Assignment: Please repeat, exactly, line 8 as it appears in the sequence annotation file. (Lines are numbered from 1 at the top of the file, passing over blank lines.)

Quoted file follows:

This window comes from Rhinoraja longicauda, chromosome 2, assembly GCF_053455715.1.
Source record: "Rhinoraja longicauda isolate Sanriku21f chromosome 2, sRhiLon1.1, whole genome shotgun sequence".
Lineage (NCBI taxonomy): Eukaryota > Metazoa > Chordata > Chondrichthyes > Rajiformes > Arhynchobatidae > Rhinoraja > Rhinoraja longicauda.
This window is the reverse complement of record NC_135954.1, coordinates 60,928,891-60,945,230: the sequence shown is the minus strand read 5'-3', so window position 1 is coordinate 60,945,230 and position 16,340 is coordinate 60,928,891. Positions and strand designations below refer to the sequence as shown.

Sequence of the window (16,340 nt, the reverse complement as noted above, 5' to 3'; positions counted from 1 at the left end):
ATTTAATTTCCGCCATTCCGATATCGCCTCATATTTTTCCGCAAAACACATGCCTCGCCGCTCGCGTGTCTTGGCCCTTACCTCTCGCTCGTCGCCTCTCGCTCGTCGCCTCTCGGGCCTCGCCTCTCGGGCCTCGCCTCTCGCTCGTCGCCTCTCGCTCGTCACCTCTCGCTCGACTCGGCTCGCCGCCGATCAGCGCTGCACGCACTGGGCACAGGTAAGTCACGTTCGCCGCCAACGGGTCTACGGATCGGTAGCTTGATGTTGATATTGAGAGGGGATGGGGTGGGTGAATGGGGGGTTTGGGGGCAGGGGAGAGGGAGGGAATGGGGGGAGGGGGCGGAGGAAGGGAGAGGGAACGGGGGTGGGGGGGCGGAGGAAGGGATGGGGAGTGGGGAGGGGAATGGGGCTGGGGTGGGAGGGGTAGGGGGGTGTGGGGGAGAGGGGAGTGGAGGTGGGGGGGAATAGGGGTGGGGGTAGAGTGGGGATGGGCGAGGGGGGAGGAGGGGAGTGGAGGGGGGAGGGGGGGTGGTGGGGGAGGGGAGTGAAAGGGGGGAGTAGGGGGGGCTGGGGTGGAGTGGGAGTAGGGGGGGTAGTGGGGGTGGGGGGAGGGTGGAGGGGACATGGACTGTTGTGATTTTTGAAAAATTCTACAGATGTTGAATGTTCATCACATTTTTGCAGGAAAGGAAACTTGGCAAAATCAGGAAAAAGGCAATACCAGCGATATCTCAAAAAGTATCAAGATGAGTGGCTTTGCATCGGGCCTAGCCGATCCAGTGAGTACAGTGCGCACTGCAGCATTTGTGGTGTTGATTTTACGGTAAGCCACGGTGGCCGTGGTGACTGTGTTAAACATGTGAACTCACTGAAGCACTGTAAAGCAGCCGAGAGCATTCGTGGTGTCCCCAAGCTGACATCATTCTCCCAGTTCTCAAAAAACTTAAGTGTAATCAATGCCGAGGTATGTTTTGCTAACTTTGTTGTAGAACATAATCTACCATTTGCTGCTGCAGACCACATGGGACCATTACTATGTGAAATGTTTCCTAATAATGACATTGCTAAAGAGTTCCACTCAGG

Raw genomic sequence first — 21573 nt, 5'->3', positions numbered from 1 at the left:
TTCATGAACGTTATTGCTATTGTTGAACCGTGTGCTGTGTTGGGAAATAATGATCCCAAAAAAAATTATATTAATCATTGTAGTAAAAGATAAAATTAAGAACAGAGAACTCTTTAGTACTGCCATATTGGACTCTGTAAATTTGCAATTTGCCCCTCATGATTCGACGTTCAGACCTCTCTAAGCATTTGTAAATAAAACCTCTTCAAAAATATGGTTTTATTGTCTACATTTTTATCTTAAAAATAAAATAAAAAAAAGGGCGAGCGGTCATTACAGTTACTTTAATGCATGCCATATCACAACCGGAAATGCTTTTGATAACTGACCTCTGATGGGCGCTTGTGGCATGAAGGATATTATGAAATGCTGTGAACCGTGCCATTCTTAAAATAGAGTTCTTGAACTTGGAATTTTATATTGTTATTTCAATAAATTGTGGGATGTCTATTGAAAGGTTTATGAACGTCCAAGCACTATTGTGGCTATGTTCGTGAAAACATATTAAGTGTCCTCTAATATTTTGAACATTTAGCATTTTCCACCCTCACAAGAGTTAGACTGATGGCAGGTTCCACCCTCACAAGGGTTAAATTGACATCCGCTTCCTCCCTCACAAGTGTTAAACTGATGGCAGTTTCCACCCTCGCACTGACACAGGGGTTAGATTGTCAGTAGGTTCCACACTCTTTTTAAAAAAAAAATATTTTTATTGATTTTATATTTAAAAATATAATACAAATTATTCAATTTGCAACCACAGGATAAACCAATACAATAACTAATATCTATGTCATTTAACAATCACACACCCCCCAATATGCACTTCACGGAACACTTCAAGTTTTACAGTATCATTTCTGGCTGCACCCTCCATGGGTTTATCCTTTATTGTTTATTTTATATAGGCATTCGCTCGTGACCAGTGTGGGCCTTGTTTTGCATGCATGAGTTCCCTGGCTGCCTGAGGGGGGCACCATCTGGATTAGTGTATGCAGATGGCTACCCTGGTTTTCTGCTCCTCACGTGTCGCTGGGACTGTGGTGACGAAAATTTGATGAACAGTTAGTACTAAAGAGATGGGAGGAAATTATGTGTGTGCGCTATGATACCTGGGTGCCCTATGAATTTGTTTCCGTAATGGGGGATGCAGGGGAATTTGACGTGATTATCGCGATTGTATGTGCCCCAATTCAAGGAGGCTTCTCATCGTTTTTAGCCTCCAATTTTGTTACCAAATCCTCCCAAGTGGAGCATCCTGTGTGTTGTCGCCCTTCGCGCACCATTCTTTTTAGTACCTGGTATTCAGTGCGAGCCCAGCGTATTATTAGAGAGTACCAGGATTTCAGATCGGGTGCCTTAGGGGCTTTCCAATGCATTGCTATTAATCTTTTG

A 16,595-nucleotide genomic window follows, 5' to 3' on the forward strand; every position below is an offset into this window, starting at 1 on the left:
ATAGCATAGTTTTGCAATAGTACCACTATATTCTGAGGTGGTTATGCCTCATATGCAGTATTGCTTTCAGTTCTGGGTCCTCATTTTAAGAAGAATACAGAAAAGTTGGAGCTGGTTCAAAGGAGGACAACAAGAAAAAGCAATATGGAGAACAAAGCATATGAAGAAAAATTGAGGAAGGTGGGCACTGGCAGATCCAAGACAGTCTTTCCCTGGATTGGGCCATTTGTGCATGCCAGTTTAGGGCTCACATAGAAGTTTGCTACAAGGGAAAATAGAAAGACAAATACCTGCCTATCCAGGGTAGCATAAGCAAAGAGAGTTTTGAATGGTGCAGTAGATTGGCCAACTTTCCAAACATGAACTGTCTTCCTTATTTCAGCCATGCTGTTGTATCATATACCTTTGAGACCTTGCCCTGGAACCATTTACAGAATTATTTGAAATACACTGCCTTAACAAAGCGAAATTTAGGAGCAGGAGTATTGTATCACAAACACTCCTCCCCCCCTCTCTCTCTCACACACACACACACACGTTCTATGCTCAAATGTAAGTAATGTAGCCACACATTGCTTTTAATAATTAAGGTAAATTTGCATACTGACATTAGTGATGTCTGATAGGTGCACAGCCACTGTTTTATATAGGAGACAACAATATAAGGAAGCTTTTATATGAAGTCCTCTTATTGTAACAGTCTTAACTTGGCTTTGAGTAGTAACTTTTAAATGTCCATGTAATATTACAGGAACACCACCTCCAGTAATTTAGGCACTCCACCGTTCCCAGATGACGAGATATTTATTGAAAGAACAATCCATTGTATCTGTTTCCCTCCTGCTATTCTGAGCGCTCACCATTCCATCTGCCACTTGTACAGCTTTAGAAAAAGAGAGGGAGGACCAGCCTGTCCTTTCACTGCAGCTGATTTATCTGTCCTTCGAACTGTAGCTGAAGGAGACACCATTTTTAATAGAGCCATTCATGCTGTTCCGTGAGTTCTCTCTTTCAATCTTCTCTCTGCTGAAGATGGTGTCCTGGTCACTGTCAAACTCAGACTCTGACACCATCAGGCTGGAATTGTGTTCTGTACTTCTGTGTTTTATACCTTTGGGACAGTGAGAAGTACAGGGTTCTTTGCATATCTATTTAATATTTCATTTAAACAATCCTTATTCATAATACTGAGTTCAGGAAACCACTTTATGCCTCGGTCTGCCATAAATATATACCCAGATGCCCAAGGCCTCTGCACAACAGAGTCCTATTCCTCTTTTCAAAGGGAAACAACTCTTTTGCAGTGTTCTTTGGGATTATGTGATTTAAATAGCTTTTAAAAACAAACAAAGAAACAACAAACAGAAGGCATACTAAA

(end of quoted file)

TTCATGAACGTTATTGCTATTGTTGAACCGTGTGCTGTGTTGGGAAATAATGATCCCAAAAAAAATTATATTAATCATTGTAGTAAAAGATAAAATTAAGAACAGAGAACTCTTTAGTACTGCCATATTGGACTCTGTAAATTTGCAATTTGCCCCTCATGATTCGACGTTCAGACCTCTCTAAGCATTTGTAAATAAAACCTCTTCAAAAATATGGTTTTATTGTCTACATTTTTATCTTAAAAATAAAATAAAAAAAAGGGCGAGCGGTCATTACAGTTACTTTAATGCATGCCATATCACAACCGGAAATGCTTTTGATAACTGACCTCTGATGGGCGCTTGTGGCATGAAGGATATTATGAAATGCTGTGAACCGTGCCATTCTTAAAATAGAGTTCTTGAACTTGGAATTTTATATTGTTATTTCAATAAATTGTGGGATGTCTATTGAAAGGTTTATGAACGTCCAAGCACTATTGTGGCTATGTTCGTGAAAACATATTAAGTGTCCTCTAATATTTTGAACATTTAGCATTTTCCACCCTCACAAGAGTTAGACTGATGGCAGGTTCCACCCTCACAAGGGTTAAATTGACATCCGCTTCCTCCCTCACAAGTGTTAAACTGATGGCAGTTTCCACCCTCGCACTGACACAGGGGTTAGATTGTCAGTAGGTTCCACACTCTTTTTAAAAAAAAAATATTTTTATTGATTTTATATTTAAAAATATAATACAAATTATTCAATTTGCAACCACAGGATAAACCAATACAATAACTAATATCTATGTCATTTAACAATCACACACCCCCCAATATGCACTTCACGGAACACTTCAAGTTTTACAGTATCATTTCTGGCTGCACCCTCCATGGGTTTATCCTTTATTGTTTATTTTATATAGGCATTCGCTCGTGACCAGTGTGGGCCTTGTTTTGCATGCATGAGTTCCCTGGCTGCCTGAGGGGGGCACCATCTGGATTAGTGTATGCAGATGGCTACCCTGGTTTTCTGCTCCTCACGTGTCGCTGGGACTGTGGTGACGAAAATTTGATGAACAGTTAGTACTAAAGAGATGGGAGGAAATTATGTGTGTGCGCTATGATACCTGGGTGCCCTATGAATTTGTTTCCGTAATGGGGGATGCAGGGGAATTTGACGTGATTATCGCGATTGTATGTGCCCCAATTCAAGGAGGCTTCTCATCGTTTTTAGCCTCCAATTTTGTTACCAAATCCTCCCAAGTGGAGCATCCTGTGTGTTGTCGCCCTTCGCGCACCATTCTTTTTAGTACCTGGTATTCAGTGCGAGCCCAGCGTATTATTAGAGAGTACCAGGATTTCAGATCGGGTGCCTTAGGGGCTTTCCAATGCATTGCTATTAATCTTTTG